16.363 supping with a long spoon?

From: Humanist Discussion Group (by way of Willard McCarty willard.mccarty@kcl.ac.uk)
Date: Wed Dec 04 2002 - 02:41:52 EST

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                   Humanist Discussion Group, Vol. 16, No. 363.
           Centre for Computing in the Humanities, King's College London
                         Submit to: humanist@princeton.edu

             Date: Wed, 04 Dec 2002 07:34:39 +0000
             From: Willard McCarty <willard.mccarty@kcl.ac.uk>
             Subject: supping with a long spoon

    Carl Elliott, in the "Diary" column(s) of the latest London Review of Books
    (24.23 28/11/02, pp. 36-7), gives a disturbing portrait of what can happen
    when a field of the humanities is applied in partnership with strong
    commercial interests. The field is bioethics, the commercial partners are
    the biotechnology and pharmaceutical industries.

    After reviewing the strong evidence for bribery and influence-peddling (his
    terms), Elliott argues that, "Bioethicists are not supposed to be mere
    agents for their employers: they are expected to be moral critics as well."
    But, he notes, implicit in a recent report compiled by the American Society
    for Bioethics and Humanities and the American Society for Law, Medicine and
    Ethics -- whose presidents were then working for Geron Corporation
    (http://www.geron.com/) and DNA Sciences (http://www.dna.com/) -- "is a
    distinctive (though not altogether unexpected) view of what bioethics is,
    according to which bioethicists are not primarily scholars, teachers or
    clinicians but professional service providers in a market economy,
    advertising and selling ethics to paying customers." "It is possible to
    describe bioethics as a commodity in a market economy," Elliott continues,
    "and if the right social and institutional structures are developed, that
    it exactly what it will become. But would that development be good for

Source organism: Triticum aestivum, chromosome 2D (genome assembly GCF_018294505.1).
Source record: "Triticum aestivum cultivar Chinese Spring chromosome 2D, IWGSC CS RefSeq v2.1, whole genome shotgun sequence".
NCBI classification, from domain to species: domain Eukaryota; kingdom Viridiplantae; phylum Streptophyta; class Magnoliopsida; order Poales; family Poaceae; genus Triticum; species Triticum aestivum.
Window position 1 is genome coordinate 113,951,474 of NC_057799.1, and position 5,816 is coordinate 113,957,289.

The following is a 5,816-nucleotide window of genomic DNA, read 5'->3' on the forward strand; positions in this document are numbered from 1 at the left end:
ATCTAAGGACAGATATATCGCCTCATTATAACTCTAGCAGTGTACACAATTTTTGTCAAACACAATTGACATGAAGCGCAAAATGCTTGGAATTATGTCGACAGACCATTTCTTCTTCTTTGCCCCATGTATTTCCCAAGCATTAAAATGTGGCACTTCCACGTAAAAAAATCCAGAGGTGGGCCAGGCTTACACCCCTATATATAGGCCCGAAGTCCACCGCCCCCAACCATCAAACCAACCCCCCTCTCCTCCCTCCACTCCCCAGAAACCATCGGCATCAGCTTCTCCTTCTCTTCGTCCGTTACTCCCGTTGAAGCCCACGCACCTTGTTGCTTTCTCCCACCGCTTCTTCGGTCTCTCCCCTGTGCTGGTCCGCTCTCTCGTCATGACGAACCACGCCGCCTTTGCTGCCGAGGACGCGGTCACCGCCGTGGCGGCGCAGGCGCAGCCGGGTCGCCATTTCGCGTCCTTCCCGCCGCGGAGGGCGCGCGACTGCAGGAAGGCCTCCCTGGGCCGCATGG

anyone other than the bioethics entrepeneurs?.... The initial shock that
    many outsiders have expressed at the idea of ethics-for-hire comes partly
    from the sense that words like 'honour' or 'duty' stand on a different
    plane from phrases like 'advertising revenue', 'profit margins' and
    'consulting contract'. The point here is not to deplore the wickedness of
    the market, only to keep the market in its proper place." But how is that
    to be achieved?

    Of course few of us in humanities computing have any occasion to require
    the long spoon that a number of bioethicists seem to have left back in
    their philosophy departments. But the rhetoric by which teaching and
    research become service provision in a marketplace is not entirely
    unfamiliar either, and it doesn't come only from outside the academy. What
    is the attraction of such a notion for those within it? Might the root
    problem be a crisis of confidence in the academic professions? It does
    sometimes seem as if the old "mandate of heaven" (as the Chinese emperors
    used to call their basis of legitimacy) having crumbled, the academy is
    struggling to come up with a new one -- to reinvent itself as a social
    entity. Computing seems an obvious point of connection and so, at least
    potentially, a way of doing the humanities that bridges intra- and
    extramural worlds. Thus we enter the scene with talk of "transferrable
    skills" and the like -- but without the distracting temptations, at least
    for the moment. So we are in a very good position to work out in small what
    a productive (and indeed ethical) relationship between academic and
    non-academic worlds might be like.

    Comments -- particularly from those who are doing it?


    Dr Willard McCarty | Senior Lecturer | Centre for Computing in the
    Humanities | King's College London | Strand | London WC2R 2LS || +44 (0)20
    7848-2784 fax: -2980 || willard.mccarty@kcl.ac.uk

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